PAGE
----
Seeking Kin: Bringing Jacques Faitlovitch to the screen and relatives back in touch

French-Jewish director Maurice Dores

French-Jewish director Maurice Dores says his documentary may be the first cinematic treatment of Jacques Faitlovitch, above, who devoted his life to Ethiopian Jews. (Courtesy Maurice Dores)

The Seeking Kin column aims to help reunite long-lost relatives and friends.

BALTIMORE (JTA) – A “Seeking Kin” column in April 2012 excited Gal Adam Spinrad – and now the Cincinnati woman has cause to be happy anew.

Adam Spinrad has long been fascinated by the legend of her relative, Jacques Faitlovitch, who more than a century ago left his native Lodz, Poland, bound for Ethiopia. He devoted much of his life to the Jews living there, becoming one of the first European Jews to vouch for them as co-religionists and bring them into the fold.

As a UCLA student in 1992, Adam Spinrad wrote a research paper about Faitlovitch, and over the years she has plumbed her mother’s memory bank for information about him. So when last year’s “Seeking Kin” article related the story of a Haifa man’s efforts to honor Faitlovitch, Adam Spinrad contacted me. That’s how she learned the column had heard from another Faitlovitch relative.

That was Jonathan Faith, whose ancestors had settled in England and shortened their surname. Faith’s branch turned out to be the one that Adam Spinrad’s mother, who grew up in Lyon, France, remembered visiting in the early 1960s.

A documentary titled “Jacques Faitlovitch and the Lost Tribes” was screened recently at the Tel Aviv Cinemateque. The filmmaker, Maurice Dores, believes it is the first cinematic treatment of Faitlovitch, who died in Israel in 1955.

The documentary has its own family connection. Dores made the French-language film with his daughter, Sarah – he was the director, she was production director. Both live in France.

Dores said he made the film to shed light on Faitlovitch as “an important part of Jewish history and Ethiopian history,” and someone who considered Ethiopian Jews “like they were brothers.”

“We can say that Faitlovitch was the first European man who took out Africans from Africa not to make them slaves, but to make them ministers and professors,” said Dores, explaining that several Ethiopian Jews whom Faitlovitch sent for schooling in Europe would later serve under Emperor Haile Selassie.

Beyond that, Dores related by telephone from his apartment in central Tel Aviv hours before the film’s screening that the Faitlovitch documentary will provide important historical context for those whose knowledge of Ethiopian Jewry might be limited to the community’s celebrated exodus for Israel during Operation Moses in 1984 and Operation Solomon in 1991.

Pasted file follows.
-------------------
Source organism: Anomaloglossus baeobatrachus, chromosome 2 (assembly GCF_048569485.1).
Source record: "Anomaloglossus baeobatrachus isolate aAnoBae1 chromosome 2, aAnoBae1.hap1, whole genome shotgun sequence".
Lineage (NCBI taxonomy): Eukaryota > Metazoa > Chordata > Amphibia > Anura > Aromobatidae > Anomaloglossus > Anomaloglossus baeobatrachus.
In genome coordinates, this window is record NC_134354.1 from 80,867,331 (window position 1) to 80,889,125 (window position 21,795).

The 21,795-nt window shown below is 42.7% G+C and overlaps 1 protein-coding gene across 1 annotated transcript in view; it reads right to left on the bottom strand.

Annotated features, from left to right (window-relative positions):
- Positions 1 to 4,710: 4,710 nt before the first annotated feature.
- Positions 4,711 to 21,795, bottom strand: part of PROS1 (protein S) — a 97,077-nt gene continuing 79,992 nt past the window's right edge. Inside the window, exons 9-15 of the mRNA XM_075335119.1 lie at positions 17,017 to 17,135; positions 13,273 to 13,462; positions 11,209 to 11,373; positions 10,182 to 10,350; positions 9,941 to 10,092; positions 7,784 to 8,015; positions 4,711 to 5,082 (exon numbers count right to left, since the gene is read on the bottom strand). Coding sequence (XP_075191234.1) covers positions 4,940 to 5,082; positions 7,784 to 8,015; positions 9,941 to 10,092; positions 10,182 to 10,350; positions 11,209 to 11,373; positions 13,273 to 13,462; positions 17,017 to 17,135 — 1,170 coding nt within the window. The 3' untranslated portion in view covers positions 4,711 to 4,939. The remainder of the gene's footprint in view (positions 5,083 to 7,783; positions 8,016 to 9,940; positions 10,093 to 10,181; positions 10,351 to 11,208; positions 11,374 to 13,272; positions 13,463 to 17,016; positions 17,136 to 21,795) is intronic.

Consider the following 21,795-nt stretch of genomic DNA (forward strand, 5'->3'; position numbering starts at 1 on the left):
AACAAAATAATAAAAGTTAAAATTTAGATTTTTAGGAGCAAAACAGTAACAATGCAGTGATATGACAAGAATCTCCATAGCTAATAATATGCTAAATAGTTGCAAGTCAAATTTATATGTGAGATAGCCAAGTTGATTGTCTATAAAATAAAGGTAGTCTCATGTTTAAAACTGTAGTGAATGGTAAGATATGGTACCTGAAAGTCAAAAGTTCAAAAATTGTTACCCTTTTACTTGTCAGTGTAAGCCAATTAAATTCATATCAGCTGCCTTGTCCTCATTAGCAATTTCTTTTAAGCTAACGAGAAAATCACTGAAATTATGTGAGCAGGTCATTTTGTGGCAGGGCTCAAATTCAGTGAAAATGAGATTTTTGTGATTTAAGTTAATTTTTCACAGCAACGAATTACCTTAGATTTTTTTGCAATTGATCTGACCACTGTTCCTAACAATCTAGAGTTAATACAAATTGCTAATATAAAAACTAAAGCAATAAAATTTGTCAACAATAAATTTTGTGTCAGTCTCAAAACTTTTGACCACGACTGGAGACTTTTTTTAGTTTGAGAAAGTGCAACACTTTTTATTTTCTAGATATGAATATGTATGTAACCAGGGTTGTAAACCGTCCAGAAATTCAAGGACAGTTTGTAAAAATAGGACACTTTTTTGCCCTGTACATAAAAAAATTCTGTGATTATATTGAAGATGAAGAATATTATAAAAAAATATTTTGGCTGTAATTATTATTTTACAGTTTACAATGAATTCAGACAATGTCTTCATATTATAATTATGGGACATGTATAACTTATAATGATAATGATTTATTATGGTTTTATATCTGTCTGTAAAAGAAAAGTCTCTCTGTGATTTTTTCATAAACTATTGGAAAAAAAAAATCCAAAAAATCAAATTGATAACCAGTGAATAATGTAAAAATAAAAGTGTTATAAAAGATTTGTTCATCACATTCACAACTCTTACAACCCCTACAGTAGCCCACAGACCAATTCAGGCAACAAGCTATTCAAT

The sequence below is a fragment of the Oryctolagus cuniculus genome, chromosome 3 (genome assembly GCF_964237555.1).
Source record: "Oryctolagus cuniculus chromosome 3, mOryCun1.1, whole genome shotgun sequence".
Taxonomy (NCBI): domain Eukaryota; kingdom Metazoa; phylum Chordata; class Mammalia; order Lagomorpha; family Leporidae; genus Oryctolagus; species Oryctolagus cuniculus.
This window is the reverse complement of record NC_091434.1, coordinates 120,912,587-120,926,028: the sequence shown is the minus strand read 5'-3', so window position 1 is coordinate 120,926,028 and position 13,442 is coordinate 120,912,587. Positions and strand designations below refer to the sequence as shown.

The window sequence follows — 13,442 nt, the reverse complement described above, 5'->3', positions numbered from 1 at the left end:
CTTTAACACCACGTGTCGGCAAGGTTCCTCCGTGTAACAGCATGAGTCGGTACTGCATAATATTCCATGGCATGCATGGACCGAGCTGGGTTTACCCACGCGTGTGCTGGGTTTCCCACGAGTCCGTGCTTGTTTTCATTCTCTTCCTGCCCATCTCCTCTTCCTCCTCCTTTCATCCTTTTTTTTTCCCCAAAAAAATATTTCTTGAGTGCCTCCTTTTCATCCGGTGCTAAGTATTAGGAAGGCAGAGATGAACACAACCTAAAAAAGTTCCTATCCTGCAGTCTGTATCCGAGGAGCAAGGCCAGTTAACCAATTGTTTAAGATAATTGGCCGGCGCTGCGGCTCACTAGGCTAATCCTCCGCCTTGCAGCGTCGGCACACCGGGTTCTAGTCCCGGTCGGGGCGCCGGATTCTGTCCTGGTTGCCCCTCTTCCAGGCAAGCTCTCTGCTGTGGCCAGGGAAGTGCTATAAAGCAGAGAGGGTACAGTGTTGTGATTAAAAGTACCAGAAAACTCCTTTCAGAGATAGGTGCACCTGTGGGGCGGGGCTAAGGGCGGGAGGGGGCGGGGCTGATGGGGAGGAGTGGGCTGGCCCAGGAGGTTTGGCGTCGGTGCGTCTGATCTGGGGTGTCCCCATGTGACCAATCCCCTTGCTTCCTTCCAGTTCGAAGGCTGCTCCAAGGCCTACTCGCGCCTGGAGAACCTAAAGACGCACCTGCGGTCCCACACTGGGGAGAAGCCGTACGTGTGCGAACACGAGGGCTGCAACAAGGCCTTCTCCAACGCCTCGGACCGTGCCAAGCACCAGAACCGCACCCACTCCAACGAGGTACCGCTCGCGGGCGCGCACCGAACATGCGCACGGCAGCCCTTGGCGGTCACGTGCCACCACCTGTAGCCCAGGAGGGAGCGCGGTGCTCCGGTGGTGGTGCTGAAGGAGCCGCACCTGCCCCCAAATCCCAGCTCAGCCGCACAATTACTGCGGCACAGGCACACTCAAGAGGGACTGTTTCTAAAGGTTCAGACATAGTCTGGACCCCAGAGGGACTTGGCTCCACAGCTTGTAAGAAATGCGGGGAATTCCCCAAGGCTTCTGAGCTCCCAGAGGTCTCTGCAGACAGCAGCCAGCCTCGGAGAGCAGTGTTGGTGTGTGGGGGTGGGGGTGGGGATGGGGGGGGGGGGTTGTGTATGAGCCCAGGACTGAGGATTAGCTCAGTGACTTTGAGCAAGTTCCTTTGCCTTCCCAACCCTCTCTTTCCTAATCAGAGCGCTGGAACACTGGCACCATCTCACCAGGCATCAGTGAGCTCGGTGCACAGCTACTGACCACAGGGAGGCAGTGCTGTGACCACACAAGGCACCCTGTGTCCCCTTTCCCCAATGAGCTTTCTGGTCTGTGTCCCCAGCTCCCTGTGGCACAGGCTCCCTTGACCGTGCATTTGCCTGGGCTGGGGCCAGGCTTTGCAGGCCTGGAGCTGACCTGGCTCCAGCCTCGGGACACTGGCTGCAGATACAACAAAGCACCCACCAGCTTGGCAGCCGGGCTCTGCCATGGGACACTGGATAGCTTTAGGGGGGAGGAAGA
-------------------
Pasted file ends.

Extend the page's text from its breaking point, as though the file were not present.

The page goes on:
At a screening in Ashkelon, a woman raised in Ethiopia approached Dores to thank him.

“This is our history,” she told him.

It is Adam Spinrad’s history, too.

Previously unaware of the film, she expressed an eagerness to see it. Adam Spinrad said she would relay the news about its release to Faith and other relatives as far as Australia — some of whom she discovered after the initial “Seeking Kin” column appeared. They haven’t figured out precisely how they are related to Faitlovitch or each other, only that they are. Adam Spinrad, for example, said she thinks her maternal grandfather was a first cousin of Faith’s paternal grandfather.

“Everybody’s grown up knowing that Jacques Faitlovitch is a relative,” she said. “That’s how we know we’re related, even as we try to place each other on the [family] tree.” In that way, she said, Faitlovitch is “kind of a linchpin.”

Dores, too, was drawn to Faitlovitch. He said they share a similarity as ethnologists fascinated by Africa and its people. Before turning to filmmaking, Dores said, he was a physician and a psychiatrist who spent eight years living in Senegal and South Africa. He and his daughter had made an earlier documentary, “Black Israel,” about Jews in Africa, North America and the Caribbean.

“An ethnologist is not someone who explains to people ‘you are like this’ or ‘they are like that,’ ” Dores said. “An ethnologist gives another person an opportunity to speak, to be known in humanity. It’s a question of respecting other people. And I think that Faitlovitch had respect for people who were without respect. This is a lesson of humanity.”

(Please email Hillel Kuttler if you would like “Seeking Kin” to write about your search for long-lost relatives and friends; include the principal facts and your contact information in a brief email. “Seeking Kin” is sponsored by Bryna Shuchat and Joshua Landes and family in loving memory of their mother and grandmother, Miriam Shuchat, a lifelong uniter of the Jewish people.)

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